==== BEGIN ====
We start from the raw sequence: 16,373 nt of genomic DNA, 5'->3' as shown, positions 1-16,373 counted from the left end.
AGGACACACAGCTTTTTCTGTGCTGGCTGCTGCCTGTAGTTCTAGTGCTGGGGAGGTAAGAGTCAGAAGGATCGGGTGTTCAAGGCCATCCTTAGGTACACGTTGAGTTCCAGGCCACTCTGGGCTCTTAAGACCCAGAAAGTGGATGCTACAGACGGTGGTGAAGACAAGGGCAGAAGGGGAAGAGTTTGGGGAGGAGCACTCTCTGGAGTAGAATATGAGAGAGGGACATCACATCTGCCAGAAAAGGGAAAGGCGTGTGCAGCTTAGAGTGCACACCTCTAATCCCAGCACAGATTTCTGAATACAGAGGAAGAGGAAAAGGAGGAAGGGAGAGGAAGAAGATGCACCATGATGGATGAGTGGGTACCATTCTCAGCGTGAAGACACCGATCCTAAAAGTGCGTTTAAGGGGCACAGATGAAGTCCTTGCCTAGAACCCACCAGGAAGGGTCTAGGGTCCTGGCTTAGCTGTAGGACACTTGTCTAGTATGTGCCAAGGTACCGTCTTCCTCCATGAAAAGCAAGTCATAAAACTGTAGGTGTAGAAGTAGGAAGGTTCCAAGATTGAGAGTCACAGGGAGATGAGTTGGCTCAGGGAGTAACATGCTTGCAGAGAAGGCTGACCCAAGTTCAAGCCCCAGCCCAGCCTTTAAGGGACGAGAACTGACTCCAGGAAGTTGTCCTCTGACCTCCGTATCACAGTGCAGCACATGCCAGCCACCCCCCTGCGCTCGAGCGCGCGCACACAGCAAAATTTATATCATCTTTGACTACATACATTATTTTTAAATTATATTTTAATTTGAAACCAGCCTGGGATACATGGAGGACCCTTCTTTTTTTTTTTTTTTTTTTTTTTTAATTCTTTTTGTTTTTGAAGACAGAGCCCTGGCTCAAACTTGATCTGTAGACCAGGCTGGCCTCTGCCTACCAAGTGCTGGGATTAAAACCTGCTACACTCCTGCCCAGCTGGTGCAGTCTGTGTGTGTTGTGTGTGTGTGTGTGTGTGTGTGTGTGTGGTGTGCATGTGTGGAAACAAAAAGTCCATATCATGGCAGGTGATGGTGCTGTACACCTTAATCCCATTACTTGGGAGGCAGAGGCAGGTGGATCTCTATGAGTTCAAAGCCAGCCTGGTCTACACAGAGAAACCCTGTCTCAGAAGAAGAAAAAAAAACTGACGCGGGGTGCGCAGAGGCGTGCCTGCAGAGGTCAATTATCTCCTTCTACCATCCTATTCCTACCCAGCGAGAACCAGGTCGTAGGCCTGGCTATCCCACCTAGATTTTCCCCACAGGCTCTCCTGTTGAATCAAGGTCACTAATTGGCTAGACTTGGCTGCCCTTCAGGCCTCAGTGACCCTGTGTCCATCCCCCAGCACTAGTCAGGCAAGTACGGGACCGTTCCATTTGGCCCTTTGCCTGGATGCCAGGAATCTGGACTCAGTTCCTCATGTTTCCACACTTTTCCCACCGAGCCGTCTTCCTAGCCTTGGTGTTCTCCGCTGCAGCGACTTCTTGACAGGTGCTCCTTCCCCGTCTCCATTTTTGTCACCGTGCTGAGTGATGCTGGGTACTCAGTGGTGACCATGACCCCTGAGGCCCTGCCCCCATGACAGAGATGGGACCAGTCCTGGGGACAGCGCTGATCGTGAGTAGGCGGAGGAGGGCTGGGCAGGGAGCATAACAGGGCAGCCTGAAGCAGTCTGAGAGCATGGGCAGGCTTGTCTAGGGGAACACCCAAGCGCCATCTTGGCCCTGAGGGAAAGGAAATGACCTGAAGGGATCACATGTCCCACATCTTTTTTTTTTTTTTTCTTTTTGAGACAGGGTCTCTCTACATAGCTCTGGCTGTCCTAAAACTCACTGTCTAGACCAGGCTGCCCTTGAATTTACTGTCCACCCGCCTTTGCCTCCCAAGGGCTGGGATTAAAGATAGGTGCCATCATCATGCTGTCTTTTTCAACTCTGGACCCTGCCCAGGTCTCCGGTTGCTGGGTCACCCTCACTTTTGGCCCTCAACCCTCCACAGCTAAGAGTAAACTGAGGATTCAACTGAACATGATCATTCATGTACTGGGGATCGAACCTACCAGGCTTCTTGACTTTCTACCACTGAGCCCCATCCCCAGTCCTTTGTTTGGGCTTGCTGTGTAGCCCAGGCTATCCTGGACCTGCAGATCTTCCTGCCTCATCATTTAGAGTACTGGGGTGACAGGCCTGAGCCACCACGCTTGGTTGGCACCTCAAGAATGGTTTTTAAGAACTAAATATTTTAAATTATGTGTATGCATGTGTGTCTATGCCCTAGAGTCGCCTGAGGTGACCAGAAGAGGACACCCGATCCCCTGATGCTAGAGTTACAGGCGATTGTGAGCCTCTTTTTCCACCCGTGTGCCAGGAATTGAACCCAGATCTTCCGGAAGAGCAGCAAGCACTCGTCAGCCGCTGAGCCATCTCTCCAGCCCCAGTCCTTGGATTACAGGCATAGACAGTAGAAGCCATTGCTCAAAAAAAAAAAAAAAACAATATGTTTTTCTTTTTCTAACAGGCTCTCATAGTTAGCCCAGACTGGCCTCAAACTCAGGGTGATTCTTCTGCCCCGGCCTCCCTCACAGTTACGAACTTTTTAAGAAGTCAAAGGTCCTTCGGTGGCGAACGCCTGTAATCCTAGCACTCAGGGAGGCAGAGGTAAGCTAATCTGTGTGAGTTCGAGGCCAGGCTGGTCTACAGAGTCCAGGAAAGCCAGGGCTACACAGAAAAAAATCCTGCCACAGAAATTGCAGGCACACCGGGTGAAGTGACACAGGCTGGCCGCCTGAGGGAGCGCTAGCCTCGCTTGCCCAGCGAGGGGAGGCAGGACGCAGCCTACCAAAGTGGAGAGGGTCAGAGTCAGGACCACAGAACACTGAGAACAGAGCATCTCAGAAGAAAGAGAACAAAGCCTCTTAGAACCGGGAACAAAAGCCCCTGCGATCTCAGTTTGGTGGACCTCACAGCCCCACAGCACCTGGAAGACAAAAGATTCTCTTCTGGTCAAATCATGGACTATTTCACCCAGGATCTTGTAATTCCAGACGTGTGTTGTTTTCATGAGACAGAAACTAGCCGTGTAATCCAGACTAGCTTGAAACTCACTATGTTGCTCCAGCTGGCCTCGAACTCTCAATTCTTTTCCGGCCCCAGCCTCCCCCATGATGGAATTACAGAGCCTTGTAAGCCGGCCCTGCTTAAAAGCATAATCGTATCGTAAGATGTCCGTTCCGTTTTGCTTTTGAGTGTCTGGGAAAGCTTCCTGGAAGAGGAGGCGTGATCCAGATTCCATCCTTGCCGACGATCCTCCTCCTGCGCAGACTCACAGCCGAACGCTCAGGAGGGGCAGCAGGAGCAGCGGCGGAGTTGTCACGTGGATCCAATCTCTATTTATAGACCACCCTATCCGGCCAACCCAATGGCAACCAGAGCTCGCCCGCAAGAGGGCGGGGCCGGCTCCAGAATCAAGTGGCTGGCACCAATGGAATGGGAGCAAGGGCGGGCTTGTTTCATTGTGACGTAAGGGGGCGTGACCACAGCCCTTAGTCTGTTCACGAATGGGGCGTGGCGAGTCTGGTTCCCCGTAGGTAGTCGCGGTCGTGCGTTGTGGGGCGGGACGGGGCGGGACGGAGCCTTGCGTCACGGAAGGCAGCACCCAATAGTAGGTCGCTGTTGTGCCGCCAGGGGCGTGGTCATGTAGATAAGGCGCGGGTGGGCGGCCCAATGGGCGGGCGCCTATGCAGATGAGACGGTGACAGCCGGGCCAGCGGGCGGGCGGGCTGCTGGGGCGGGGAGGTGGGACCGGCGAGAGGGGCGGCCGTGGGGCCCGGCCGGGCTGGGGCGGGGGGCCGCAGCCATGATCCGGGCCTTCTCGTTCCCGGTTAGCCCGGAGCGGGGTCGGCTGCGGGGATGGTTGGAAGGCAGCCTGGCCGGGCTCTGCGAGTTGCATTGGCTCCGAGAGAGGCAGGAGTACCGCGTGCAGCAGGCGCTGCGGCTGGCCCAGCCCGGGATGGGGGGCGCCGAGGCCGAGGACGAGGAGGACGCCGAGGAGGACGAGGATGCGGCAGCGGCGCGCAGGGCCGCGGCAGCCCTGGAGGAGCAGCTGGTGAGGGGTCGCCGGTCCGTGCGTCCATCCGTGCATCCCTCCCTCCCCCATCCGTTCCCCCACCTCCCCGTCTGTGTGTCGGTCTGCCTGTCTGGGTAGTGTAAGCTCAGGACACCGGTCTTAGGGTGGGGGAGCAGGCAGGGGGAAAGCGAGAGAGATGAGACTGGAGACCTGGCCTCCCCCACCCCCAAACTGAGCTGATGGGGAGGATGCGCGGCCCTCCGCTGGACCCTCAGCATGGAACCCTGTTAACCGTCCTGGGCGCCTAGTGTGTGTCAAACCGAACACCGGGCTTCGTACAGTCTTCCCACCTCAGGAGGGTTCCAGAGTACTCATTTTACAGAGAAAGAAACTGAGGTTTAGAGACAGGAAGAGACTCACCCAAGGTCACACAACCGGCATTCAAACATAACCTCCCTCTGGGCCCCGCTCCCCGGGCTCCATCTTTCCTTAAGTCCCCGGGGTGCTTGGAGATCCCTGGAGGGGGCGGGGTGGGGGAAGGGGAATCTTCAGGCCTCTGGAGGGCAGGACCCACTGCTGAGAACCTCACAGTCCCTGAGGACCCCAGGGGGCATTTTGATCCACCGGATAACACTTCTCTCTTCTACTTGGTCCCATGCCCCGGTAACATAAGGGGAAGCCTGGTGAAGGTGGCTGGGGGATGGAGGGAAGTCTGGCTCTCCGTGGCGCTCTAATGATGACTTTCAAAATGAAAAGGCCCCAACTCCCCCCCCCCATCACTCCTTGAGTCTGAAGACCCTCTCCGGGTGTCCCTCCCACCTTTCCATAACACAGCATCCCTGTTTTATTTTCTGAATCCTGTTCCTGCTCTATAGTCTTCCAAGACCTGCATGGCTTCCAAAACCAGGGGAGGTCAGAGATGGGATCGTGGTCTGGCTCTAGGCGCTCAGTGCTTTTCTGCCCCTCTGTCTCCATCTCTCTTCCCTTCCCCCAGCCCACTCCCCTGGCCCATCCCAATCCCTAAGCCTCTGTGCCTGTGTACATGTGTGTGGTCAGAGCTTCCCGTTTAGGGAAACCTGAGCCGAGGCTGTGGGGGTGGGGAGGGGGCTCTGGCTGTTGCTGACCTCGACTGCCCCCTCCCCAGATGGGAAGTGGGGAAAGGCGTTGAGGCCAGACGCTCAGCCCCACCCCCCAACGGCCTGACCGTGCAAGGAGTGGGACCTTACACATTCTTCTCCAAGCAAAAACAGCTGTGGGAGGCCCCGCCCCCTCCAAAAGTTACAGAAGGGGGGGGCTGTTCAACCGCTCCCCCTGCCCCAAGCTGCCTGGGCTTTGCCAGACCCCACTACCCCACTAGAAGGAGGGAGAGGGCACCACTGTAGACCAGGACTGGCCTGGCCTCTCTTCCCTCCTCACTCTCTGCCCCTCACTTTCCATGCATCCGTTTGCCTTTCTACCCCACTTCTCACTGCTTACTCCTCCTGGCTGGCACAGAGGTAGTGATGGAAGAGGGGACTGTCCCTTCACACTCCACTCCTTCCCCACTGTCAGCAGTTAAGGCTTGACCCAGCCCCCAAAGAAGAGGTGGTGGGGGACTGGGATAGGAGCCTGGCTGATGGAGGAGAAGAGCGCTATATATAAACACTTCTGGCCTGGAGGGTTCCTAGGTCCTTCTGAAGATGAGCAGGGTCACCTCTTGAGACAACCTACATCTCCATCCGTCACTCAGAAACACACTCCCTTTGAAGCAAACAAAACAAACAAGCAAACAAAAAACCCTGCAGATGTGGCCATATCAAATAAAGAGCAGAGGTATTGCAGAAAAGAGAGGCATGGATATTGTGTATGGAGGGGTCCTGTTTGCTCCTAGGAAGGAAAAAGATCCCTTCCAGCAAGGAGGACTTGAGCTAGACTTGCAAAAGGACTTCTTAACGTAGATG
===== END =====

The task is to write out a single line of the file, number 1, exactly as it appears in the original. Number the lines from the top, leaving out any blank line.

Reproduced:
We start from the raw sequence: 16,373 nt of genomic DNA, 5'->3' as shown, positions 1-16,373 counted from the left end.